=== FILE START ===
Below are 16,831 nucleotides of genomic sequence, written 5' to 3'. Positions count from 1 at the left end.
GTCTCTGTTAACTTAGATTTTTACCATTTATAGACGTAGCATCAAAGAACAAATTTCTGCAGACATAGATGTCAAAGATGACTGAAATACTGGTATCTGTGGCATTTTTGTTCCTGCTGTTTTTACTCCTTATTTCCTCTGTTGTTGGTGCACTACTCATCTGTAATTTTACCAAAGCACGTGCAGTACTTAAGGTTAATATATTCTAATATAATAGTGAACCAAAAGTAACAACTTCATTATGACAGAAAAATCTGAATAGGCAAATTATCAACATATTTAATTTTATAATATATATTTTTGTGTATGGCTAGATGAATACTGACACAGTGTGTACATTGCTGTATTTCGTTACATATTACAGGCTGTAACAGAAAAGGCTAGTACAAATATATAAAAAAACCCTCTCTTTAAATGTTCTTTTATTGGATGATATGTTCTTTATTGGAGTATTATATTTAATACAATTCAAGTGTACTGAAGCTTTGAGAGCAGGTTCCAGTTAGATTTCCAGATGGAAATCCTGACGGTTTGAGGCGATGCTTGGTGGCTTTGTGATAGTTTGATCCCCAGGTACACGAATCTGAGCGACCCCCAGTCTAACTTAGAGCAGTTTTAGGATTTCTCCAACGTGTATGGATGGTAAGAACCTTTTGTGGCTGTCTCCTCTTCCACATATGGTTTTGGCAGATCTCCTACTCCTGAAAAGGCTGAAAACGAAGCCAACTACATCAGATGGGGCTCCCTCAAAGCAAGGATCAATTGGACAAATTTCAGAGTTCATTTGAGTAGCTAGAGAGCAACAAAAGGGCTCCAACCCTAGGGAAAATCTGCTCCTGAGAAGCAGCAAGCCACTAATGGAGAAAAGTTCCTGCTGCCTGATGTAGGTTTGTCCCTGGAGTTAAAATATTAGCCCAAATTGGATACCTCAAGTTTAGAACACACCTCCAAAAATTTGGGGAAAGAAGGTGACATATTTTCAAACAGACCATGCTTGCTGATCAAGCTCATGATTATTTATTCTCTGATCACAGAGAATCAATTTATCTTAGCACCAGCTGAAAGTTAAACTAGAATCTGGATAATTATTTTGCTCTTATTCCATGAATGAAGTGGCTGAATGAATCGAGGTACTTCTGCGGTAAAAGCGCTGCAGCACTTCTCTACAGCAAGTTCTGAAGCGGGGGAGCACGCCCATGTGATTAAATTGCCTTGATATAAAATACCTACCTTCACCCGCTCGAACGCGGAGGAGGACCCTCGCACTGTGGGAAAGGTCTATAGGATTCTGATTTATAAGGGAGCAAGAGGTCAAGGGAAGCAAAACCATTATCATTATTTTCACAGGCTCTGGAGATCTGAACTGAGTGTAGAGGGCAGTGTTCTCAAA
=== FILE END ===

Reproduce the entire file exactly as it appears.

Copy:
Below are 16,831 nucleotides of genomic sequence, written 5' to 3'. Positions count from 1 at the left end.
GTCTCTGTTAACTTAGATTTTTACCATTTATAGACGTAGCATCAAAGAACAAATTTCTGCAGACATAGATGTCAAAGATGACTGAAATACTGGTATCTGTGGCATTTTTGTTCCTGCTGTTTTTACTCCTTATTTCCTCTGTTGTTGGTGCACTACTCATCTGTAATTTTACCAAAGCACGTGCAGTACTTAAGGTTAATATATTCTAATATAATAGTGAACCAAAAGTAACAACTTCATTATGACAGAAAAATCTGAATAGGCAAATTATCAACATATTTAATTTTATAATATATATTTTTGTGTATGGCTAGATGAATACTGACACAGTGTGTACATTGCTGTATTTCGTTACATATTACAGGCTGTAACAGAAAAGGCTAGTACAAATATATAAAAAAACCCTCTCTTTAAATGTTCTTTTATTGGATGATATGTTCTTTATTGGAGTATTATATTTAATACAATTCAAGTGTACTGAAGCTTTGAGAGCAGGTTCCAGTTAGATTTCCAGATGGAAATCCTGACGGTTTGAGGCGATGCTTGGTGGCTTTGTGATAGTTTGATCCCCAGGTACACGAATCTGAGCGACCCCCAGTCTAACTTAGAGCAGTTTTAGGATTTCTCCAACGTGTATGGATGGTAAGAACCTTTTGTGGCTGTCTCCTCTTCCACATATGGTTTTGGCAGATCTCCTACTCCTGAAAAGGCTGAAAACGAAGCCAACTACATCAGATGGGGCTCCCTCAAAGCAAGGATCAATTGGACAAATTTCAGAGTTCATTTGAGTAGCTAGAGAGCAACAAAAGGGCTCCAACCCTAGGGAAAATCTGCTCCTGAGAAGCAGCAAGCCACTAATGGAGAAAAGTTCCTGCTGCCTGATGTAGGTTTGTCCCTGGAGTTAAAATATTAGCCCAAATTGGATACCTCAAGTTTAGAACACACCTCCAAAAATTTGGGGAAAGAAGGTGACATATTTTCAAACAGACCATGCTTGCTGATCAAGCTCATGATTATTTATTCTCTGATCACAGAGAATCAATTTATCTTAGCACCAGCTGAAAGTTAAACTAGAATCTGGATAATTATTTTGCTCTTATTCCATGAATGAAGTGGCTGAATGAATCGAGGTACTTCTGCGGTAAAAGCGCTGCAGCACTTCTCTACAGCAAGTTCTGAAGCGGGGGAGCACGCCCATGTGATTAAATTGCCTTGATATAAAATACCTACCTTCACCCGCTCGAACGCGGAGGAGGACCCTCGCACTGTGGGAAAGGTCTATAGGATTCTGATTTATAAGGGAGCAAGAGGTCAAGGGAAGCAAAACCATTATCATTATTTTCACAGGCTCTGGAGATCTGAACTGAGTGTAGAGGGCAGTGTTCTCAAA